With backpacks on their backs, some 9,500 students headed back to Waxahachie ISD classrooms on Wednesday.
This school year also begins on the heels of recent mass shootings across the country, including one in an El Paso Walmart on Aug. 2 that left 22 dead. With those tragedies in mind, WISD is assuring parents that safety is its number one priority.
"Last school year, our board passed a 13-point safety plan, and we have implemented almost all of those things," WISD Public Relations Director Jenny Bridges said. "We have random wanding at our campuses, we have drug testing on our campuses, we have drug dogs on our campuses, so lots and lots of safety and security measures to keep our kids safe."
The 13-point security plan includes additional robust measures such as increasing the number and visibility of law enforcement personnel on school grounds, and training staff on security, lockdown and evacuation procedures. The plan, which can be accessed at wisd.org, was developed with feedback from parents, community members, school administrators and local law enforcement organizations.
Waxahachie Police community relations officer O.T Glidewell believes the solid partnership between the school district and the police department is key to keeping schools safe. He also noted the department's hands-on approach is one that the father of six takes very seriously.
"We actually have two [School Resource Officers] that are actually fulltime Waxahachie Police Department officers that are now at schools," Glidewell said. "[They] handle any issues inside the schools, and they're also there fulltime to ensure the safety of the kids if anything happens. There's a lot of resources available, and we're always willing to help."
Bridges added, "The schools do a pretty good job about safety, as far buzzing people in and people checking in have to wear badges while they're in the school. Combinations of all those things together are some things that make our school district pretty safe."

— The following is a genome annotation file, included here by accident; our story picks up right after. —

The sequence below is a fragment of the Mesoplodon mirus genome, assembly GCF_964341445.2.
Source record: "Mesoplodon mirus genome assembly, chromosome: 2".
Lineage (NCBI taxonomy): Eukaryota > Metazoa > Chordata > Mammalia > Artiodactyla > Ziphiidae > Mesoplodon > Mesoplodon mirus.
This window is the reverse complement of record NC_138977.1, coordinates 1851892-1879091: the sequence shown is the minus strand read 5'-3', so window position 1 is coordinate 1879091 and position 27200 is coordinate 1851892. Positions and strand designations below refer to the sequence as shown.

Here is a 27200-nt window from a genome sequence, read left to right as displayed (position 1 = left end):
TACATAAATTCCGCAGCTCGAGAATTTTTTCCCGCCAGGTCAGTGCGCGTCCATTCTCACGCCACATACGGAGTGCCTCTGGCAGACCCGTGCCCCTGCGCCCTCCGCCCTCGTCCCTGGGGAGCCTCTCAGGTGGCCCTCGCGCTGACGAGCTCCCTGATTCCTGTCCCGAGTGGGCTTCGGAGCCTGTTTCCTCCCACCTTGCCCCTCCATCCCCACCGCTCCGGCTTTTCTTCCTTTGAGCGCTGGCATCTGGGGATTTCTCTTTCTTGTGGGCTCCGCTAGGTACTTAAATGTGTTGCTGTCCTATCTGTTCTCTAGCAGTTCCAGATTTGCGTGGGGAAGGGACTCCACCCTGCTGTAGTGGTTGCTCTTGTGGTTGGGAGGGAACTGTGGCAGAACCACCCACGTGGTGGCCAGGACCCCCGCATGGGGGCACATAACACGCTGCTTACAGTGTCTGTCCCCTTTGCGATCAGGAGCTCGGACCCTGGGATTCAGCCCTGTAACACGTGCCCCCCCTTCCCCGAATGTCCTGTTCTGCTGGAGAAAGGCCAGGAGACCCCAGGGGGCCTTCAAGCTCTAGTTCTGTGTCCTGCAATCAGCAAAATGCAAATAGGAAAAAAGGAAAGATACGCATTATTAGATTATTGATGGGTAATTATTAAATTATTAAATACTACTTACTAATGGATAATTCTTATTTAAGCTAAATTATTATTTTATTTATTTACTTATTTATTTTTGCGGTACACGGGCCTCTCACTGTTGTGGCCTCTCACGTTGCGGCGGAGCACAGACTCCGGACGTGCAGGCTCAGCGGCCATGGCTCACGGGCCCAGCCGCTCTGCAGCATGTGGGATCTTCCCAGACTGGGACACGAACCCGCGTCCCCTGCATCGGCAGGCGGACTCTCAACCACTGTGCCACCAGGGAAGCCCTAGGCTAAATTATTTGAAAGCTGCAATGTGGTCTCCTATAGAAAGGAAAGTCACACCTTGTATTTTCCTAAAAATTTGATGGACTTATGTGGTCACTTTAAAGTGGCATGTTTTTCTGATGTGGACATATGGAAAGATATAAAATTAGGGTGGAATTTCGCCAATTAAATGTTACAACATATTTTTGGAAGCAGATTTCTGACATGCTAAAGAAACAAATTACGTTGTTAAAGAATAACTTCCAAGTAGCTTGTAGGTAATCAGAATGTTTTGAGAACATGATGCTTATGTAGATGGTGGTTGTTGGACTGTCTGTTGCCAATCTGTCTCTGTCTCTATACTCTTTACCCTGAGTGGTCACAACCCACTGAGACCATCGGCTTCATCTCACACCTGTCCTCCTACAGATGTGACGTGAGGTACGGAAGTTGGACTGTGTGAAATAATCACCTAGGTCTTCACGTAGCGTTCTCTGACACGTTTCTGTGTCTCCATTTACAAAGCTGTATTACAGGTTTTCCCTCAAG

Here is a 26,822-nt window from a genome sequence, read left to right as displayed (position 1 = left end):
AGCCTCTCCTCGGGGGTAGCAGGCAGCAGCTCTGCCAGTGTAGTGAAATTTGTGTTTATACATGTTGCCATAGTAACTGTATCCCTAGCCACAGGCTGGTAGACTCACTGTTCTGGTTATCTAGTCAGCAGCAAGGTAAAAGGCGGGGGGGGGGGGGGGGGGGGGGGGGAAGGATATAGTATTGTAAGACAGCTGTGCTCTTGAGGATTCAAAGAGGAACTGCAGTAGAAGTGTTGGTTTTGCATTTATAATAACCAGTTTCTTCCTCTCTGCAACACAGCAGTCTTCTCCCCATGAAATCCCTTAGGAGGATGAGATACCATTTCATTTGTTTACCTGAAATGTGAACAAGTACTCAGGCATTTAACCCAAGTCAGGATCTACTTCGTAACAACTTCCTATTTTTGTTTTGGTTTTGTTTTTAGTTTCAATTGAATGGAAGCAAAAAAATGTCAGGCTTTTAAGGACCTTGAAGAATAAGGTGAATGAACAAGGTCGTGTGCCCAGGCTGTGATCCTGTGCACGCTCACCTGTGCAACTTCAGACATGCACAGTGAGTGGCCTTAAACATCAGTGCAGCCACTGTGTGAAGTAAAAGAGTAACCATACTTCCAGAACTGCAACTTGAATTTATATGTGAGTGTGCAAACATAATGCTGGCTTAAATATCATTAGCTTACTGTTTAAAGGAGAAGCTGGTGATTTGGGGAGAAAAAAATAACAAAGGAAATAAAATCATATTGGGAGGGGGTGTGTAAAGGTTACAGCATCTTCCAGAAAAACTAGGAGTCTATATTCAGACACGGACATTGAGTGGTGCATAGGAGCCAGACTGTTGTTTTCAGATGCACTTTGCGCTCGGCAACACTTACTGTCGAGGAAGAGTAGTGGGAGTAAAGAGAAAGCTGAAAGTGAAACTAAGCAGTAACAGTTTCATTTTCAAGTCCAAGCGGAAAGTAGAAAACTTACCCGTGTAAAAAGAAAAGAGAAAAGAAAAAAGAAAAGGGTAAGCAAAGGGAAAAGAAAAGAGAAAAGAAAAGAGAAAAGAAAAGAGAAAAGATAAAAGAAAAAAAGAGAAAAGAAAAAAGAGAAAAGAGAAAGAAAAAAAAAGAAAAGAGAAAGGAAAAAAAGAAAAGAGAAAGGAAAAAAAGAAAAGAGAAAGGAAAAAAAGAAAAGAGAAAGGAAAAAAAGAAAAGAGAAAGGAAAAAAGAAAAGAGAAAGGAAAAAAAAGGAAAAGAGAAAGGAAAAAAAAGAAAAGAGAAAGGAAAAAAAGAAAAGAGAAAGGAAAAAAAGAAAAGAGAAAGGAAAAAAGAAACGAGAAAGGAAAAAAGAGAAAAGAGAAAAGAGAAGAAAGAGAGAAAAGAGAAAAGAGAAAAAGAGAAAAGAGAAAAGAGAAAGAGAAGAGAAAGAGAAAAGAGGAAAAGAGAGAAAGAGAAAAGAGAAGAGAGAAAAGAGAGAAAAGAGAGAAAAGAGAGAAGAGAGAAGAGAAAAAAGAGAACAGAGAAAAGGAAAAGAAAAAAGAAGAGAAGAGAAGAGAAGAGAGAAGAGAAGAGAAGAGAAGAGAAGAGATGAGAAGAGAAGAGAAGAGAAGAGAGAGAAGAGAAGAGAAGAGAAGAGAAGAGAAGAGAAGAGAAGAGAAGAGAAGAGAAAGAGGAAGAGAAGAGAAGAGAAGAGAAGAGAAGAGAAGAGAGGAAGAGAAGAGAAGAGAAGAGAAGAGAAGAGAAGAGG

The police department will partner with WISD's "Dads at the Doors" program during the school year. Dads at the Doors started around 2008 at Northside Elementary School with parents greeting students at the door.
The Waxahachie Police Department will also train parents, teachers and civilians on how to spot and accurately report suspicious activity. Security experts agree that inaccurate and conflicting eyewitness accounts during an active situation often complicate investigations.
"We do some training with [community members] through different programs here at the police department as far as their observation skills," Glidewell said. "We like them to try to be a skilled observer, and what that means is that they need to be aware of who is around, what's around and what's going on at all times, and if something is suspicious, they can report it to the police department and we can get over there before any incident happens."
And, for Bridges, she feels that the partnership between the school district, police department and community is a true blessing to its students.
"We are so blessed that our city and our first responders are so invested in our school district," Bridges said. "We have done a couple of active shooter drills over the summer, where we had tabletop exercises, and have kind of gone through what the process looks like. [...] And we hope that never happens, but we also want to make sure that we are practicing it in case it does."
Patrick Clarke | @PatrickClarke1 | 469-517-1456